This Week in Princeton History for February 28-March 6

In this week’s installment of our recurring series, an honorary degree is controversial, students fear smallpox, and more.

March 1, 1836—The Baltimore Literary and Religious Magazine expresses outrage that Princeton has awarded William Gaston (Class of 1796) an honorary L.L.D., because they disapprove of thus honoring a Catholic. “We pronounce it a most gross outrage on all Protestant, and under the circumstances, on all proper feelings.”

William Gaston, Class of 1796. Undergraduate Alumni Records 1748-1920 (AC104), Box 60.

March 2, 1899—In spite of reassurances from the faculty that there is no danger of it spreading, many students have left Princeton out of fears of contracting smallpox from a fellow student who has a mild case.

March 4, 1943—Princeton receives word that its director of the Bureau of Student Aid and Employment, Richard W. Warfield ’30, who was on leave to serve in the Marines, has become the first Princeton administrator to die in World War II.

Richard Warfield ’30. Historical Photograph Collection, Individuals Series (AC067), Box 18.

March 6, 1982—A few disapproving locals smash a Terrace Club window during a Gay Alliance of Princeton dance at the clubhouse.

For the previous installment in this series, click here.

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This Week in Princeton History for February 14-20

In this week’s installment of our recurring series, Paul Pry insults New Jersey, student journalists interview the “sphinx of Watergate,” and more.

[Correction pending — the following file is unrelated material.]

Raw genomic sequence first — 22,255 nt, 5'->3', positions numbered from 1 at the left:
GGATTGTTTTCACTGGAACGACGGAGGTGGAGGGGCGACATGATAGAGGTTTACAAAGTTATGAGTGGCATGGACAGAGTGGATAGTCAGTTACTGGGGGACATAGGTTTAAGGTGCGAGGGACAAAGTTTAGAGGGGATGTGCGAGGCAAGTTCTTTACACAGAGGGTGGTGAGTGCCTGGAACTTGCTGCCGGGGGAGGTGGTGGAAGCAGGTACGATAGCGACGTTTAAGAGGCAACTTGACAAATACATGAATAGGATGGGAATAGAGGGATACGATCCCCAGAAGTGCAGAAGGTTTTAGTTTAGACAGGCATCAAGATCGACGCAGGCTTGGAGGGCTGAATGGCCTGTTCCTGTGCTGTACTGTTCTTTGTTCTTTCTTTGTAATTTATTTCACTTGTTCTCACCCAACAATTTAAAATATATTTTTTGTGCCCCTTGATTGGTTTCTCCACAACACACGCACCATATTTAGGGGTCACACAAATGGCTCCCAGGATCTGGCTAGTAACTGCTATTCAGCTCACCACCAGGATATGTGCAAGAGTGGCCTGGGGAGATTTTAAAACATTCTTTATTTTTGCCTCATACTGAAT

February 14, 1835—Anne Royall’s Paul Pry takes Princeton to task for attempting to raise $100,000 in support of expanding its influence into the American west and abroad: “These men cannot and dare not say this College is intended to disseminate knowledge—if so, why have they not improved the people of their own State?—they being decidedly the most ignorant people in the Union, excepting one. … Let those hypocrites deny if they dare, that the ignorance of the people of New Jersey is proverbial.” Royall believes Princeton is plotting to destroy Catholics.

February 17, 1981—G. Gordon Liddy (the “sphinx of Watergate”) tells three student reporters with the Daily Princetonian that killing people is not necessarily immoral, and explains the plans he had to kill journalist Jack Anderson. He still believes this would have been justifiable.

G. Gordon Liddy. Photo from Daily Princetonian.

February 18, 1911—The Princetonian complains of inadequate walking paths for pedestrians on campus, asserting, “Another spot on the lower campus which now makes an excellent habitat for mud turtles is between Dod and Edwards.” They suggest the construction of boardwalks.

February 19, 1930—Theodore Whitefield Hunt, Class of 1865, celebrates his 86th birthday. “I am beginning to feel a little old,” he says.

For the previous installment in this series, click here.

Fact check: We always strive for accuracy, but if you believe you see an error, please contact us.